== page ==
3 Redemption must be effected with at least a shoveh prutah. A shoveh prutah is the value of l/40th of a gram of pure silver. (This is based on the Chazon Ish, Choshen Mishpat [16-30], that five shekalim for pidyon haben is the value of 96 grams of silver. One shekel then is the value of 19.2 grams of pure silver. There are 768 prutos to a shekel (Kiddushin, 12b]. Thus, one prutah is 19.2 grams divided by 768, which equals 1/4Oth of a gram.) There are approximately 31.1 grams in a troy ounce of silver. Therefore, a shoveh prutah is 1/1244th of a troy ounce of silver. (1/4Oth x 1/31.1 = 1/1244.) At the time of this writing (Feb 2013), a troy ounce of silver is worth approximately $31.00, and a shoveh prutah is 2.5 a cents. Thus, in the United States, a nickel is sufficient for redemption. Ordinarily, any penny can be used for redemption. However, in the unusual event that the produce is worth less than $1.10 (the value of 44.4 prutos, based on the current value of silver), redemption must be performed on a prurah chamurah. A pruloh chamurah is a coin that was once previously used to redeem the most stringent form of Ma’ aser Sheni. (See 8abo Metzia, 53a & 53b and Chazon Ish, Demai, 16-12). This is based on the view of some authorities that one must use a prurah chamurah when the chomesh, which is 25% of the value of the ma’aser, (since the chomesh is milibar), is worth less than a prutah. The chomesh will be less than a prutah if the total value of the produce is less than 44.4 prutos. (44.4 prutos x 9% (Ma’aser Sheni is 9% of the total produce] x 25% [the chomesh] = 1 prutah.) According to other authorities. a prurah chamurah is required only when the Ma’ aser Sheni is worth less than a shoveh prutah, which would be the case when the total produce is worth less than about 28 cents (the value of 11 prutos.) (11 prutos x 9% = 1 prutah)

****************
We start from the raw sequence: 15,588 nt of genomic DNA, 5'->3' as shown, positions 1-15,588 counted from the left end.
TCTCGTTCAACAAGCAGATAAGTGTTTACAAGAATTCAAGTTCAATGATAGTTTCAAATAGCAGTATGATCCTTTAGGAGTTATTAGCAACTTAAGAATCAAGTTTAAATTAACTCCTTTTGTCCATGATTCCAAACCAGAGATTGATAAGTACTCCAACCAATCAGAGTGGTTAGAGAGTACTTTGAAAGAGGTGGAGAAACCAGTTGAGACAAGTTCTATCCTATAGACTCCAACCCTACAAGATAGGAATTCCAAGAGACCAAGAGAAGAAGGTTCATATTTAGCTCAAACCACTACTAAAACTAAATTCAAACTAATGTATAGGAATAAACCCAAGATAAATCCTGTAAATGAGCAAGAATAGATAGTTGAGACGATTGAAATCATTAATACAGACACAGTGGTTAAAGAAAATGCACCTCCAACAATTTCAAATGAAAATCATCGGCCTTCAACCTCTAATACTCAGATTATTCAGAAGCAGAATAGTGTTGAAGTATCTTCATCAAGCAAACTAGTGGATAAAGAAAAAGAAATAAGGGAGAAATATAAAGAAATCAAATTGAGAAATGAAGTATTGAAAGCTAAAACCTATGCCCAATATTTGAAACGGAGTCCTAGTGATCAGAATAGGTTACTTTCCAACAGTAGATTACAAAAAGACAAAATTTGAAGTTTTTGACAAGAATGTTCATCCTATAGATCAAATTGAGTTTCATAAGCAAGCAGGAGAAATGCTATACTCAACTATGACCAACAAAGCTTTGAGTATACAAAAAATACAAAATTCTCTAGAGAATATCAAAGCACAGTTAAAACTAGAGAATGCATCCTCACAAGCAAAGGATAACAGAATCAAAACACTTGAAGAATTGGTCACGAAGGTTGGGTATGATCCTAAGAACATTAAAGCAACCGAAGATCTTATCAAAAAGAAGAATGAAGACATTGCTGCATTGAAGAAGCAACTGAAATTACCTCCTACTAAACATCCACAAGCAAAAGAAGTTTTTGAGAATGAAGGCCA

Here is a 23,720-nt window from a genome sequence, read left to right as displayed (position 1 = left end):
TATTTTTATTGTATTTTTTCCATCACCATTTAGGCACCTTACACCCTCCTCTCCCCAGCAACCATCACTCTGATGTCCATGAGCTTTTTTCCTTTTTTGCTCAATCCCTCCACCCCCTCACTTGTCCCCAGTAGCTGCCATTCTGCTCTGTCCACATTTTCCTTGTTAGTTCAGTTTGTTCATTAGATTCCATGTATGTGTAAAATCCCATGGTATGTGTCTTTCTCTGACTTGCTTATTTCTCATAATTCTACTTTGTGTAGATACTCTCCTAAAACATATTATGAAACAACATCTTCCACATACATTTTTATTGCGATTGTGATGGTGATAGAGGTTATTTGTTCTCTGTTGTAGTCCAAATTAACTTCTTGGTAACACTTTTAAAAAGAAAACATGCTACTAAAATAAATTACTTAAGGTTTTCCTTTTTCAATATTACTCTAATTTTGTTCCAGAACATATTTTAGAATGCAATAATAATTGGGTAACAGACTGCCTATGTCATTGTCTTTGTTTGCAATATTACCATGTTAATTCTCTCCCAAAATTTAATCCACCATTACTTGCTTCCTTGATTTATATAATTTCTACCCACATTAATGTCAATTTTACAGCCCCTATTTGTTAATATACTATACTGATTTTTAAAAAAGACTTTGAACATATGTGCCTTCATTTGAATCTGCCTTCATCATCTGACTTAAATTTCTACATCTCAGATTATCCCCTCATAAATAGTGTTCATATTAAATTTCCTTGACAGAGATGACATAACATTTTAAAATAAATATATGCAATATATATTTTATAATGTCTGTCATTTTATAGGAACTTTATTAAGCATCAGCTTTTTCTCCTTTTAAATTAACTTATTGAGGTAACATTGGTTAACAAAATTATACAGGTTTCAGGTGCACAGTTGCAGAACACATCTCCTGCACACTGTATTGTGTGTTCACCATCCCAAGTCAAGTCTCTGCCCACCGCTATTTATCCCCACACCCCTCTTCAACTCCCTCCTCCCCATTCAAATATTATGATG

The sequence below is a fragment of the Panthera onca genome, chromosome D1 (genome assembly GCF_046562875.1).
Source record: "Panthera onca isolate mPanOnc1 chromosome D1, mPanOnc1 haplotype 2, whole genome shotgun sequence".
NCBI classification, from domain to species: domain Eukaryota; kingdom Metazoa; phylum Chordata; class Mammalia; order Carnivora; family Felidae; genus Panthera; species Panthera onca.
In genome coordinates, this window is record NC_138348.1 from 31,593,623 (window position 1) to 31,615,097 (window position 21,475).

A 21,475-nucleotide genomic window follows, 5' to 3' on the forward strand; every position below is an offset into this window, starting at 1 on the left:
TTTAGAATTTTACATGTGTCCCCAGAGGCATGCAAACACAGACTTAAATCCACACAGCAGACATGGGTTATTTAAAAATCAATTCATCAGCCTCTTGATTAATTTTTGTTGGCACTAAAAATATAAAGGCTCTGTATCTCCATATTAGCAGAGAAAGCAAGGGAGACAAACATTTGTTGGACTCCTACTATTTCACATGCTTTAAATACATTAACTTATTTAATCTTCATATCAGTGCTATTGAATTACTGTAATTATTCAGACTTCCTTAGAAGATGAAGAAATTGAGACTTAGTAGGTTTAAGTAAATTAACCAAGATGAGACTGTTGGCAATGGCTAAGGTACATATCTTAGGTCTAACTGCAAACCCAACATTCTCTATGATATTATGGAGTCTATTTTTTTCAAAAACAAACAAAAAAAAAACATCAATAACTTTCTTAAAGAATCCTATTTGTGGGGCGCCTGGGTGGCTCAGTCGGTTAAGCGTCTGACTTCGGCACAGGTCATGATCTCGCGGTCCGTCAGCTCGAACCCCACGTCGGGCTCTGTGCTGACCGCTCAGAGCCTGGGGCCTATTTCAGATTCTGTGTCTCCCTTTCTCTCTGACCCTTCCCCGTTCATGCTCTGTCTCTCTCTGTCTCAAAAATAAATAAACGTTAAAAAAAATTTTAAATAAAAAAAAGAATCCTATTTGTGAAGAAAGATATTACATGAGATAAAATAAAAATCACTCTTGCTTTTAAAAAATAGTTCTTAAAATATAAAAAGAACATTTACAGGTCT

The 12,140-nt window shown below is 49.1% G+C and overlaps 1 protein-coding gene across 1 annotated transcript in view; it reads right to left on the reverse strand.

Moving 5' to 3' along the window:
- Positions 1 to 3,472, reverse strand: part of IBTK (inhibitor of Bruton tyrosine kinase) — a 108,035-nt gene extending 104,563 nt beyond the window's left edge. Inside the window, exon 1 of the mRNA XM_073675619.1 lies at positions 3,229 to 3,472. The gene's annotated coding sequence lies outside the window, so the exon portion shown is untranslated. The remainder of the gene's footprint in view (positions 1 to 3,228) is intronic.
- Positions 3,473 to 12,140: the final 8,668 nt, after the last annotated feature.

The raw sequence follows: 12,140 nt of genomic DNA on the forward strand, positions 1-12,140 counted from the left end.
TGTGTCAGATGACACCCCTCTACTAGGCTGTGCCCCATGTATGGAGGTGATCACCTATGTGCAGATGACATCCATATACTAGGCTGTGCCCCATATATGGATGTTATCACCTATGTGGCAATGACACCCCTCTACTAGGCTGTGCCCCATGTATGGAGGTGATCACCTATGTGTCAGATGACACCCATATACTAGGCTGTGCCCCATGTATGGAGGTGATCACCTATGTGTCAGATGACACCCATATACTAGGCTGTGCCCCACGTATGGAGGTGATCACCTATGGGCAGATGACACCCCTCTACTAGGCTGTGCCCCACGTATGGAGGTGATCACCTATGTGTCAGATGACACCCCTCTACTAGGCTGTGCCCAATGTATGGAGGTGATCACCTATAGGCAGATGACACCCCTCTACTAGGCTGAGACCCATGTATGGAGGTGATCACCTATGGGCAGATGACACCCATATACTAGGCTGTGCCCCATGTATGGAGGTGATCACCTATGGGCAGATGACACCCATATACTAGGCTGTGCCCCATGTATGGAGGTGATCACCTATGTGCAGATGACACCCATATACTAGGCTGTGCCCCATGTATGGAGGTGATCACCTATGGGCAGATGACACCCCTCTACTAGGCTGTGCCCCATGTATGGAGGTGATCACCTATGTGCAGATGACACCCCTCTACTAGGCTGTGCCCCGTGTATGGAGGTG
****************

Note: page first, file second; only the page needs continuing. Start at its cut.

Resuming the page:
4 1% of the total produce, and together with the additional 9% will equal 10% of the total produce.
5 Produce of the first, second, fourth and fifth years following the shmittah year require tithing Ma’ aser Sheni, while produce of the third and sixth years require Ma’ aser Oni.
6 Fruit which a tree bears on the fourth year of its existence is neta revai. It may be eaten after redemption.
7 There is a slight possibility that there is no obligation to tithe the produce. One reason is that the local Rav may have already have done so. Since this possibility is remote, the produce must be tithed. However, there are sufficient grounds to apply the rule of hamotzi mechavero olav horaya (the burden of proof lies with the extractor), and the ma’ aser portion may be eaten after it is designated.